“Today, If You Will Hear His Voice …”

“Today if ye shall hear his voice, harden not your hearts, as in the provocation …” (Psa. 95:7ff; Heb. 3:15). This is the second time this passage from Psalms 95:7ff is found in Hebrews three. This provocation resulted with God telling Israel that they “shall not enter into my rest.”

Five questions follow this citation to establish the warning: “We are become partakers of Christ if we hold fast the beginning of our confidence firm unto the end” (3:14). The first question was, “For who, when they heard, did provoke?” The second question, “Nay, did not all they that came out of Egypt by Moses?”, is the answer to the first. Two observations are appropriate just here. First, the provoking and then God’s words, “they shall not enter my rest,” occurred after they left the land of Egypt. God had earlier decreed they should be delivered from Egyptian bondage. He sent Moses to them with the message that He would fulfill the promise He had given to Abraham that He would make of him a great nation and would give a land unto his posterity. God did not promise them rest in Canaan all the while knowing they would never reach it. LESSON FOR US: We may begin our journey to God’s rest for us with the same assurance as these, having God’s promise of eternal salvation. Yet, the exhortation must not be forgotten: we must hold fast to be a partaker of Christ.

A second observation is that the phrase “did not all of them provoke him that came out of Egypt” illustrates that this “all” was not universal. There were two exceptions (Joshua and Caleb) but by and large, there was wholesale displeasure toward them on the part of God. The third and fourth questions constitute another question answered by the following question. “And with whom was he displeased forty years? was it not with them that sinned, whose bodies fell in the wilderness?” (3:17). The final act of provocation of Israel (thought many provocations had preceded it) that caused God to sware they should not enter his rest, was their believing the report of the ten spies: “We are not able to take the land”. This constituted unbelief on their part and brought about God’s irreversible decree, “Ye shall not enter my rest,” that they should wander in the wilderness for forty years until all that generation was dead. Of course, their provocations continued again and again during those forty years of wandering and many died, not of natural causes, but of calamities visited upon them by their continual provocation of God. One consideration is appropriate. While we may not enter God’s rest, that fate will not be determined until we die. So long as we live, even though we may have sinned, we can return, confess our sins and have hope of heavenly rest God has promised us. That was not true with Israel. For forty years many of these wandered, knowing they would never enter the promised land, no matter how much they plead with God.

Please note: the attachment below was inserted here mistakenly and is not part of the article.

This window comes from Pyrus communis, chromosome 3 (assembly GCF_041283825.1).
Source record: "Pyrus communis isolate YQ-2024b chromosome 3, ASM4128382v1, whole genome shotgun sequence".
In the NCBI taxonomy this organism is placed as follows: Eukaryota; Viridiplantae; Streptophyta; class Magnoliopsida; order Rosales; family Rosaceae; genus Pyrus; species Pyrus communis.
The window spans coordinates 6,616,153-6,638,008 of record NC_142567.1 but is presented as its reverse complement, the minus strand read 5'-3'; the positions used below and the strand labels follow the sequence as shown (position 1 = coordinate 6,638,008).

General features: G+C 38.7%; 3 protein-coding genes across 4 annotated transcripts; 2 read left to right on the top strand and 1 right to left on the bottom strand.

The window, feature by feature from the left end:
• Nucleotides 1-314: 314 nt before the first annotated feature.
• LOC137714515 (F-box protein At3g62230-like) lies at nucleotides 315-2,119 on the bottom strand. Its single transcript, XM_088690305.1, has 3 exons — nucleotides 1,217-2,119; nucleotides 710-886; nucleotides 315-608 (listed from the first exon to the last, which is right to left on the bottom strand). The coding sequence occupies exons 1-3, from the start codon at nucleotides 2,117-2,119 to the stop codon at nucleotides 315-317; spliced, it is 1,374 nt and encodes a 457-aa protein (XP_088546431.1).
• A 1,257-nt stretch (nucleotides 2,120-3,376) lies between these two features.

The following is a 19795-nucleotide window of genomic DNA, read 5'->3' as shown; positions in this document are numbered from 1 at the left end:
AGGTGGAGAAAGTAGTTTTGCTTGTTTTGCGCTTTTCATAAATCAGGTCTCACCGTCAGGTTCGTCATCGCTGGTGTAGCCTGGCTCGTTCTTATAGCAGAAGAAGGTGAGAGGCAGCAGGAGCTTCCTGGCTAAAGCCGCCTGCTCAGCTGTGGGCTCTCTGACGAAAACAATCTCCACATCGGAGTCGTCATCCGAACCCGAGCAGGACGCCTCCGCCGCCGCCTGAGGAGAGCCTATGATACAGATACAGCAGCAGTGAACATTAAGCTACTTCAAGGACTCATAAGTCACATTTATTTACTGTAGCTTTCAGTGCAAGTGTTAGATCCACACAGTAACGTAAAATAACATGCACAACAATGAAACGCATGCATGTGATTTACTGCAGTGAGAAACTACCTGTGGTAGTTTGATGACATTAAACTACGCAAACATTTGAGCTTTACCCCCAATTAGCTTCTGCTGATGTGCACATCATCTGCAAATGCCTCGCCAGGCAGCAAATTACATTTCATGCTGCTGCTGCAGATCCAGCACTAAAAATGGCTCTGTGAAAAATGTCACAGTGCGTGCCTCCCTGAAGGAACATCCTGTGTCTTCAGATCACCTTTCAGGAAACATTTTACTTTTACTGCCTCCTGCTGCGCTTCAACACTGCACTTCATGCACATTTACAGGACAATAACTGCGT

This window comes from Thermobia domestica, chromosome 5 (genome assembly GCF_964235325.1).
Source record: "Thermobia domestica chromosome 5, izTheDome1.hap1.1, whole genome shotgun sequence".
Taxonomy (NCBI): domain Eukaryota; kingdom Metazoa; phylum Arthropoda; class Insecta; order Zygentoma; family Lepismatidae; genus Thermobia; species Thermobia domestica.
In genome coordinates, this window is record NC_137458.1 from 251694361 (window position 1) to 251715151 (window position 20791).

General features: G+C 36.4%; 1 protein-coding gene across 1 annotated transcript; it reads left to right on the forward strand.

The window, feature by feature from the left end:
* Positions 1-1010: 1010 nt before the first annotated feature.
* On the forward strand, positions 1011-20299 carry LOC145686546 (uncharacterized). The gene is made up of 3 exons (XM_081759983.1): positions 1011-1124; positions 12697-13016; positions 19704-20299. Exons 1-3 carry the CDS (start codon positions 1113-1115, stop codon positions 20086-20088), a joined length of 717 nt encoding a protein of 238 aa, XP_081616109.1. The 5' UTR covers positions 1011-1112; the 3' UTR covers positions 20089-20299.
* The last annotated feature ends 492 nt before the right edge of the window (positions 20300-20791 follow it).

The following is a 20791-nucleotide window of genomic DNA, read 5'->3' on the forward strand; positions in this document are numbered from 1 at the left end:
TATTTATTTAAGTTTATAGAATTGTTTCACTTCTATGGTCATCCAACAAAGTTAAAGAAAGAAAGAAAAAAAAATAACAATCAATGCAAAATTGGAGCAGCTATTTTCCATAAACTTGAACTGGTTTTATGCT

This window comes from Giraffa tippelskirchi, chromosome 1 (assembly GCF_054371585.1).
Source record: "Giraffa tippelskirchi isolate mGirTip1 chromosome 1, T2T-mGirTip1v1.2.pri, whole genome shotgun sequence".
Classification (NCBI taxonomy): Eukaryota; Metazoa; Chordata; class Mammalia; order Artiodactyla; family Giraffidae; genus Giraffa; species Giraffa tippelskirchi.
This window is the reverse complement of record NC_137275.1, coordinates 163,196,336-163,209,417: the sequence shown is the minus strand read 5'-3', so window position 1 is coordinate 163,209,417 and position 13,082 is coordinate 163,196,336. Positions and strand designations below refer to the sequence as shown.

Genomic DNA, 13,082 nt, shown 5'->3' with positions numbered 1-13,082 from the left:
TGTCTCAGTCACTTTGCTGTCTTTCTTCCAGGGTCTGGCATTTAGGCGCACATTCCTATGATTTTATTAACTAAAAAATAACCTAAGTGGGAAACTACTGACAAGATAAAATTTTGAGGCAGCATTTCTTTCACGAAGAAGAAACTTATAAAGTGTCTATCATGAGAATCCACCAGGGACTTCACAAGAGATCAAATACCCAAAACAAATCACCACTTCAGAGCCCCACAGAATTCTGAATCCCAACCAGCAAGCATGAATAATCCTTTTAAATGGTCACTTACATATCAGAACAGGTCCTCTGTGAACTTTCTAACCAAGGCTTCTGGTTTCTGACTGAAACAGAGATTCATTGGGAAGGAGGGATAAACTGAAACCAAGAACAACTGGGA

The fifth question contains both question and answer: “And to whom sware he that they should not enter his rest, but to them that were disobedient?” (3:18). And as the writer concludes, “and we see that they were not able to enter in because of unbelief” (3:19). Why did Israel not enter Canaan? Because of disobedience. Why did Israel not enter Canaan? Because of unbelief. Notice how disobedience is equated as unbelief. Why is it that men do not discern that if disobedience equals unbelief; then obedience must equal true belief?

A lesson is to be learned right here. While one may obey and yet disbelieve; none can disobey and be regarded as a believer. Words from James are appropriate: “Shew me that faith apart from thy works and I, by my works, will show thee my faith” (James 2:18). NEXT: “Let Us Fear …”

Jim McDonald

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